David Fincher is being courted to direct the sequel to the much-maligned zombie thriller.

David Fincher is in real talks to direct the sequel to World War Z. Yes! Yes! Yes! Yes! I am excited by this development. You might remember WWZ as that zombie movie starring Brad Pritt that everyone apparently paid to see and then declared their undying hatred for it. I’ll allow that I wish they hadn’t bought the rights to the title of Max Brooks’ outstanding novel World War Z: An Oral History of the Zombie War. Regardless, the film wasn’t the book. And you know we can’t adapt a property at anything less than .999 faithful. When news broke that Fincher would maybe, just maybe, sign on to direct, social media reacted as only social media can: by shitting bricks and booing loudly while looking for windows.

The movie was fun! Okay, yes. Its pre-production was a mess. And yes, it encountered many challenges on its way to the screen. So what? It had my favorite onscreen death of the year when the would-be curer of the disease stumbled on a plane and shot himself in the head. It also had the best reaction face to getting a zombie-bit hand chopped off. And, despite not remotely being the book, it does feel like each scene captures the spirit of the book. It’s a collection of terrifying moments in a zombie outbreak. And, they are effective moments. The running of the horde down the street at the opening of the movie is terrifying. It fully triggers my Parental Anxiety.

Even amongst my own here at FSR, I’ve been the only one defending the development. And, look, I get it. Back in November, the father of the modern zombie era, George A. Romero called out WWZ — and Brad Pitt — as the cause of death on the Dead franchise in an interview with The Hollywood Reporter. When The Man Himself says your film is a problem, what do you do?

“I’ve sort of dropped out of it…I think really Brad Pitt killed it. The Walking Dead and Brad Pitt just sort of killed it all. The remake of Dawn of the Dead made money. I think pretty big money. Then Zombieland made money, and then all of a sudden, along comes Brad Pitt and he spends $400 million or whatever the hell to do World War Z.” — George A. Romero

We’ve seen this scene many times, including in Romero’s own Day of the Dead. The moment: the experiment turns on the scientist and devours its maker. I have this vision of Romero seeing himself as a director surrounded by a horde of soulless, cash driven tentpole filmmakers tearing him apart to scavenge the remains. And, enter stage right, none other than Brad Pitt playing the role of the surprisingly good looking Zombie Brutus, leader of the undead bastards. How’s that for a breathless hot take of internet hyperbole?

World War Z Brad Pitt With An Axe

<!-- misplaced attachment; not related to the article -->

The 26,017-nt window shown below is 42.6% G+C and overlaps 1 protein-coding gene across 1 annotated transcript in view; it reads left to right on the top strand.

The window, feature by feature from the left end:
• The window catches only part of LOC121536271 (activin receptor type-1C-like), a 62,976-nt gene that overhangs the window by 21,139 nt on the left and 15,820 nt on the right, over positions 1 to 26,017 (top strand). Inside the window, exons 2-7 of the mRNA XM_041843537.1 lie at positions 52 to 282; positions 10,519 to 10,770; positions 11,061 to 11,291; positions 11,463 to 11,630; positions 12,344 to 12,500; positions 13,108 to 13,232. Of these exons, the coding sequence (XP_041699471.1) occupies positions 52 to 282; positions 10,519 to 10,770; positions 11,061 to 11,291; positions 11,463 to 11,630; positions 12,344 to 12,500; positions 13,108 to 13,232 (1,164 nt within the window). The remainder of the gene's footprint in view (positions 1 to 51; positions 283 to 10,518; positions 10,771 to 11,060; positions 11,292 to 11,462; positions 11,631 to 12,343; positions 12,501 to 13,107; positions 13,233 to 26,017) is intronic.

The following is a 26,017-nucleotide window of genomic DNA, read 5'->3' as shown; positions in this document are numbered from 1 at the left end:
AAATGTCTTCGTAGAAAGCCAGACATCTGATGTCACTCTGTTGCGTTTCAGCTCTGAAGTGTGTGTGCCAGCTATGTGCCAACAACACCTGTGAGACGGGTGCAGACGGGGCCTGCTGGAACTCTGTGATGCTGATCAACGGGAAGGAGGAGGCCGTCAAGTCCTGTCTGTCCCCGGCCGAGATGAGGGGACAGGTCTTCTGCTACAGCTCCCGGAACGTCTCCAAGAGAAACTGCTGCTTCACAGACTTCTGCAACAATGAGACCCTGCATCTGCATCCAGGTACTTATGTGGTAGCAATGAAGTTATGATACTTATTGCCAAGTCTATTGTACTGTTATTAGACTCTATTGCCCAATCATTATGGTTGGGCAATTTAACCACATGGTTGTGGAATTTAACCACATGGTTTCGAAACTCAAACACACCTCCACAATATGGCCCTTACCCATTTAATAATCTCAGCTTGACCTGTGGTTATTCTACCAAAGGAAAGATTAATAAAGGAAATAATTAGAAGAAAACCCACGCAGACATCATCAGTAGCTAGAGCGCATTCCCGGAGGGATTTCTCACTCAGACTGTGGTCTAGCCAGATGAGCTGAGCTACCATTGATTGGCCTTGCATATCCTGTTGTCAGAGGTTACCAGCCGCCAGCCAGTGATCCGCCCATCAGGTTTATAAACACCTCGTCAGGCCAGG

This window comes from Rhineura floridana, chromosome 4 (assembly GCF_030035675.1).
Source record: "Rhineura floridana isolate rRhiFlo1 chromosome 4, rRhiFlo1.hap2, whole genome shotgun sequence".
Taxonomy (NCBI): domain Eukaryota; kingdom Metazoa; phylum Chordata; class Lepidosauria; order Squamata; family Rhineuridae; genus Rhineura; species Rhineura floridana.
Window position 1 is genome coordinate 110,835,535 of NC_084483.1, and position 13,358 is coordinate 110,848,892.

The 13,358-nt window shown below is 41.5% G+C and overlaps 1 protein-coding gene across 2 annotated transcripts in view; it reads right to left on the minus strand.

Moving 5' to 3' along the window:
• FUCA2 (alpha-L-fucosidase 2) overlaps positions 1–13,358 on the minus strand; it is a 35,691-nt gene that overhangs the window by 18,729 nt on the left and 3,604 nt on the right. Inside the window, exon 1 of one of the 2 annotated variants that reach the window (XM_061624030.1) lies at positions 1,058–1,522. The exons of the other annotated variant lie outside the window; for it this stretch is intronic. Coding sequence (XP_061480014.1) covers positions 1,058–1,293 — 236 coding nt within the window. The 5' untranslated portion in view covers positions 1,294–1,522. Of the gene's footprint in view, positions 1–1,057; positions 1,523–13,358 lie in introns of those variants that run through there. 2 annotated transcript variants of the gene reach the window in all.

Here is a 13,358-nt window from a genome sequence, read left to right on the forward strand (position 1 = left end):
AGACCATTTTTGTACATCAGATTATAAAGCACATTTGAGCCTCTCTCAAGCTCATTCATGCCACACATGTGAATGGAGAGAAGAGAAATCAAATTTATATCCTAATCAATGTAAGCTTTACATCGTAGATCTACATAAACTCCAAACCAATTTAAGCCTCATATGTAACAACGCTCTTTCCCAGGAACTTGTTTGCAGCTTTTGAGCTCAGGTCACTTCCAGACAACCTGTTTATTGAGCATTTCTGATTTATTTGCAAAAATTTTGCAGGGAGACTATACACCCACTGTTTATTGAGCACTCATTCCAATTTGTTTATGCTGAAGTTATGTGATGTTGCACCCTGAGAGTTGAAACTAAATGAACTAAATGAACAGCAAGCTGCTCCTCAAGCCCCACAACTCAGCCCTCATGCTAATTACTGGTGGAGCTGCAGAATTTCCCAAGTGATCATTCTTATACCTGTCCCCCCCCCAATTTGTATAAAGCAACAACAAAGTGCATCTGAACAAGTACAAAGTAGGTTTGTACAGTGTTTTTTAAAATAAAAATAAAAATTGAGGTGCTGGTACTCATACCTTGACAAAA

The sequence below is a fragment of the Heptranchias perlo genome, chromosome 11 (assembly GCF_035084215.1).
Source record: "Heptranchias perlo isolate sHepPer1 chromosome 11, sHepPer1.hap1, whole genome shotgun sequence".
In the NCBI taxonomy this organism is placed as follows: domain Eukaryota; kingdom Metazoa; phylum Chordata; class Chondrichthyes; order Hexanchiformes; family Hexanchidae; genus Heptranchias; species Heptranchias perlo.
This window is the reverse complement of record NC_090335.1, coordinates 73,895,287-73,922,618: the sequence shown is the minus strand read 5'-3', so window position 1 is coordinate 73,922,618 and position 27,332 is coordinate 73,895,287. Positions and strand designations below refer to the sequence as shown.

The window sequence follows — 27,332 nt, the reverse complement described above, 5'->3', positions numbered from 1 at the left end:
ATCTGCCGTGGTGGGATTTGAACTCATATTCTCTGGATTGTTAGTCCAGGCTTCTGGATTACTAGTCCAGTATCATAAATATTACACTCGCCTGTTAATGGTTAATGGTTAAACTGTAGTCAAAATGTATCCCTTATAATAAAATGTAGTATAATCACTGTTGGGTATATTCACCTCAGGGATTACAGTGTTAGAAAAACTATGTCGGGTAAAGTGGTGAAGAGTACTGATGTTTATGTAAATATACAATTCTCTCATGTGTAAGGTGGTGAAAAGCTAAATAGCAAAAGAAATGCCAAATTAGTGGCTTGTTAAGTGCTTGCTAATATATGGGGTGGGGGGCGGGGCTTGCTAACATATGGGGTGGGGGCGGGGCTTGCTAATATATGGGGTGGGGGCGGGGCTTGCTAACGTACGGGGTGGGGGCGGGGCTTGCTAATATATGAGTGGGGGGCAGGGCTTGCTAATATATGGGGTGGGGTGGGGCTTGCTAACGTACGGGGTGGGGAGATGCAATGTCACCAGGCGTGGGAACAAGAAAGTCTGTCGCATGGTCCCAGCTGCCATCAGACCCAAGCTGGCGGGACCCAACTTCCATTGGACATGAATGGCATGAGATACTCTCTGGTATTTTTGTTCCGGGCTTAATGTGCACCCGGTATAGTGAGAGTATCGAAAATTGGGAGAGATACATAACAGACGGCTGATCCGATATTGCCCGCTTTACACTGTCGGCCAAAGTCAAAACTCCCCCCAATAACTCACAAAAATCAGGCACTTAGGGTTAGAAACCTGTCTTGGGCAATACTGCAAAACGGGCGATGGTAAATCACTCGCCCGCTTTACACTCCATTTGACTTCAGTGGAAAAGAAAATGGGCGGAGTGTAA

“Et tu, Brad?”

World War Z had a reported production budget of $190,000,000. Nevermind the ad campaign, which I remember being somewhat extensive. That sort of cash bomb can suck all the oxygen in the room away from other smaller projects looking to turn a modest profit. Romero’s point is 100% correct. Even still, WWZ had Brad Pitt’s dreaminess going for it and that action packed zombie romps can crush. Or, maybe I’m just projecting? For all the crap people heap on the movie, millions of people paid to see it. Its worldwide box office haul was roughly $540,000,000. Box office results sure as hell don’t correlate with cinematic quality, but it definitely equals profitability.

And profitability is something Fincher knows about. His aggregated box office has him in the $2,000,000,000 Directors Club. Even when you chop out the estimated total budget of $675,000,000 from those earnings, he’s still in the positive by a tidy sum. But! He’s no sell out. He makes tough movies, well off the beaten path of your typical filmgoer. He just does it with such style and well-known actors that they still come out to see the thing.

Cash money aside, he’s got a great working relationship with Brad Pitt. Seven, Fight Club, and The Curious Case of Benjamin Button are legitimately excellent films. I’m a huge fan of Pitt’s acting. My favorite is still The Assassination of Jesse James by the Coward Robert Ford. And his! Pitt’s three Fincher films make for an impressive collection of performances. On top of that, Fincher not only has a knack for planning and delivering the requisite footage to showcase a complex narrative, but he’s done it once before with Pitt in Fight Club. And two of those Fincher/Pitt collaborations are adaptations of novels. In fact, six out of Fincher’s last six films have been based on novels. The man understands how to adapt a story.

How can you not be excited to have a guy at the helm of this project who can trick you like he did in The Game? Who can give you one of the meanest villain’s you’ve seen with Gone Girl? How about the terrifying quiet menace of John Carroll Lynch in Zodiac? Or, shoot, how about the fact that he directed the third best Alien movie? Think about the nastiness of those aliens and then about the horror of the murder scenes in Seven. He’s got the skills to bring us a tense, nasty, thriller of a zombie sequel.

David Fincher signing on to direct the sequel would be legendary. What if Fincher’s contribution leads to a revitalization of the property? The first movie will never ever have had anything in common with the original novel other than the title. No matter what, that will never change. But, what if he goes all in? What if we get a partial adaptation of the Oral History of the Zombie War? What if it’s great? What if it’s the Tokyo Drift of the future World War Z franchise? It isn’t surprising that the studio went after Fincher. He’s a dream candidate for the film execs. It’s surprising he said yes. And because of that, we could get a mother flipping David Fincher zombie film which reunites him with his best star, Brad Pitt. Your soul is dead if that doesn’t excite you.

Fight Club Tyler Durden Bath

“Fucker’s settin’ up franchises.” — Tyler Durden